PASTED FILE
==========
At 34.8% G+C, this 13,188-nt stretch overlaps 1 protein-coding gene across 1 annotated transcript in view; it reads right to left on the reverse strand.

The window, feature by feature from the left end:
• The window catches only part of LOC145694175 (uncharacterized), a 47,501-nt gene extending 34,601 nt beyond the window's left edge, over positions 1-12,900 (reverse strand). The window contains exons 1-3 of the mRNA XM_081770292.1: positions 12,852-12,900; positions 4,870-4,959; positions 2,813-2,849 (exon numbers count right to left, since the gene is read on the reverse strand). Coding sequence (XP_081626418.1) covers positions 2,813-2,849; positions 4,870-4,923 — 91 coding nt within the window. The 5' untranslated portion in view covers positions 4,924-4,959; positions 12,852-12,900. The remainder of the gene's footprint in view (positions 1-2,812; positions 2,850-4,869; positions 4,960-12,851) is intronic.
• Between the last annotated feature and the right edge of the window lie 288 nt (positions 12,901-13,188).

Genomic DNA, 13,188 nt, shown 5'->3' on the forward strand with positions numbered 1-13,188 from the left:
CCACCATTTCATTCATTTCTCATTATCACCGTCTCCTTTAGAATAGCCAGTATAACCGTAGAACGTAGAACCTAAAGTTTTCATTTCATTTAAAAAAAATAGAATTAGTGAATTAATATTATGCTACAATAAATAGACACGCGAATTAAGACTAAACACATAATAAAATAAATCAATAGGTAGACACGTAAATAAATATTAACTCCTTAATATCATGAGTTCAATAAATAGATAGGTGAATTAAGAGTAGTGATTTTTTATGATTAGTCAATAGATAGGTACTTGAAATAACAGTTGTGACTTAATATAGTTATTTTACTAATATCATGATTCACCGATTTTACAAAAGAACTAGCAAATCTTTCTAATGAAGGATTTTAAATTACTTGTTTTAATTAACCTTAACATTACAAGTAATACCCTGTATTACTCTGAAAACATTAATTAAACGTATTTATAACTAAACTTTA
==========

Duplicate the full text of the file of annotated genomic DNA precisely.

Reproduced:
At 34.8% G+C, this 13,188-nt stretch overlaps 1 protein-coding gene across 1 annotated transcript in view; it reads right to left on the reverse strand.

The window, feature by feature from the left end:
• The window catches only part of LOC145694175 (uncharacterized), a 47,501-nt gene extending 34,601 nt beyond the window's left edge, over positions 1-12,900 (reverse strand). The window contains exons 1-3 of the mRNA XM_081770292.1: positions 12,852-12,900; positions 4,870-4,959; positions 2,813-2,849 (exon numbers count right to left, since the gene is read on the reverse strand). Coding sequence (XP_081626418.1) covers positions 2,813-2,849; positions 4,870-4,923 — 91 coding nt within the window. The 5' untranslated portion in view covers positions 4,924-4,959; positions 12,852-12,900. The remainder of the gene's footprint in view (positions 1-2,812; positions 2,850-4,869; positions 4,960-12,851) is intronic.
• Between the last annotated feature and the right edge of the window lie 288 nt (positions 12,901-13,188).

Genomic DNA, 13,188 nt, shown 5'->3' on the forward strand with positions numbered 1-13,188 from the left:
CCACCATTTCATTCATTTCTCATTATCACCGTCTCCTTTAGAATAGCCAGTATAACCGTAGAACGTAGAACCTAAAGTTTTCATTTCATTTAAAAAAAATAGAATTAGTGAATTAATATTATGCTACAATAAATAGACACGCGAATTAAGACTAAACACATAATAAAATAAATCAATAGGTAGACACGTAAATAAATATTAACTCCTTAATATCATGAGTTCAATAAATAGATAGGTGAATTAAGAGTAGTGATTTTTTATGATTAGTCAATAGATAGGTACTTGAAATAACAGTTGTGACTTAATATAGTTATTTTACTAATATCATGATTCACCGATTTTACAAAAGAACTAGCAAATCTTTCTAATGAAGGATTTTAAATTACTTGTTTTAATTAACCTTAACATTACAAGTAATACCCTGTATTACTCTGAAAACATTAATTAAACGTATTTATAACTAAACTTTA